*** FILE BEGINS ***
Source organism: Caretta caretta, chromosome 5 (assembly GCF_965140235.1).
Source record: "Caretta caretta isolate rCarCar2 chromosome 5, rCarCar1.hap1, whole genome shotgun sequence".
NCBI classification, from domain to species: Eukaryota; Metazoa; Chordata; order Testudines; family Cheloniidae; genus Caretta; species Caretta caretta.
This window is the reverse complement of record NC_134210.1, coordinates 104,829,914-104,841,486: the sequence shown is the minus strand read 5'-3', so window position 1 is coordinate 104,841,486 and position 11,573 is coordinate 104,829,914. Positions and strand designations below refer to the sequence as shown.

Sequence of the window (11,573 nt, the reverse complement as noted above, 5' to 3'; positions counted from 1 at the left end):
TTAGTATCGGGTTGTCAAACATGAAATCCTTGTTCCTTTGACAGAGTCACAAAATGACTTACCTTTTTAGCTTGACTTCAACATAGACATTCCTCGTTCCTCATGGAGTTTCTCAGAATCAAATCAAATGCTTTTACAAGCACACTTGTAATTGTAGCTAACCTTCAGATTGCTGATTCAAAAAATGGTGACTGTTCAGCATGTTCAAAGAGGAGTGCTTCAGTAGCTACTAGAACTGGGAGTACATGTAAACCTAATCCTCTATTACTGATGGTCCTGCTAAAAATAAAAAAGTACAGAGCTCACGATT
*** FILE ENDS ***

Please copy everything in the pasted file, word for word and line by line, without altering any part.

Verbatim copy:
Source organism: Caretta caretta, chromosome 5 (assembly GCF_965140235.1).
Source record: "Caretta caretta isolate rCarCar2 chromosome 5, rCarCar1.hap1, whole genome shotgun sequence".
NCBI classification, from domain to species: Eukaryota; Metazoa; Chordata; order Testudines; family Cheloniidae; genus Caretta; species Caretta caretta.
This window is the reverse complement of record NC_134210.1, coordinates 104,829,914-104,841,486: the sequence shown is the minus strand read 5'-3', so window position 1 is coordinate 104,841,486 and position 11,573 is coordinate 104,829,914. Positions and strand designations below refer to the sequence as shown.

Sequence of the window (11,573 nt, the reverse complement as noted above, 5' to 3'; positions counted from 1 at the left end):
TTAGTATCGGGTTGTCAAACATGAAATCCTTGTTCCTTTGACAGAGTCACAAAATGACTTACCTTTTTAGCTTGACTTCAACATAGACATTCCTCGTTCCTCATGGAGTTTCTCAGAATCAAATCAAATGCTTTTACAAGCACACTTGTAATTGTAGCTAACCTTCAGATTGCTGATTCAAAAAATGGTGACTGTTCAGCATGTTCAAAGAGGAGTGCTTCAGTAGCTACTAGAACTGGGAGTACATGTAAACCTAATCCTCTATTACTGATGGTCCTGCTAAAAATAAAAAAGTACAGAGCTCACGATT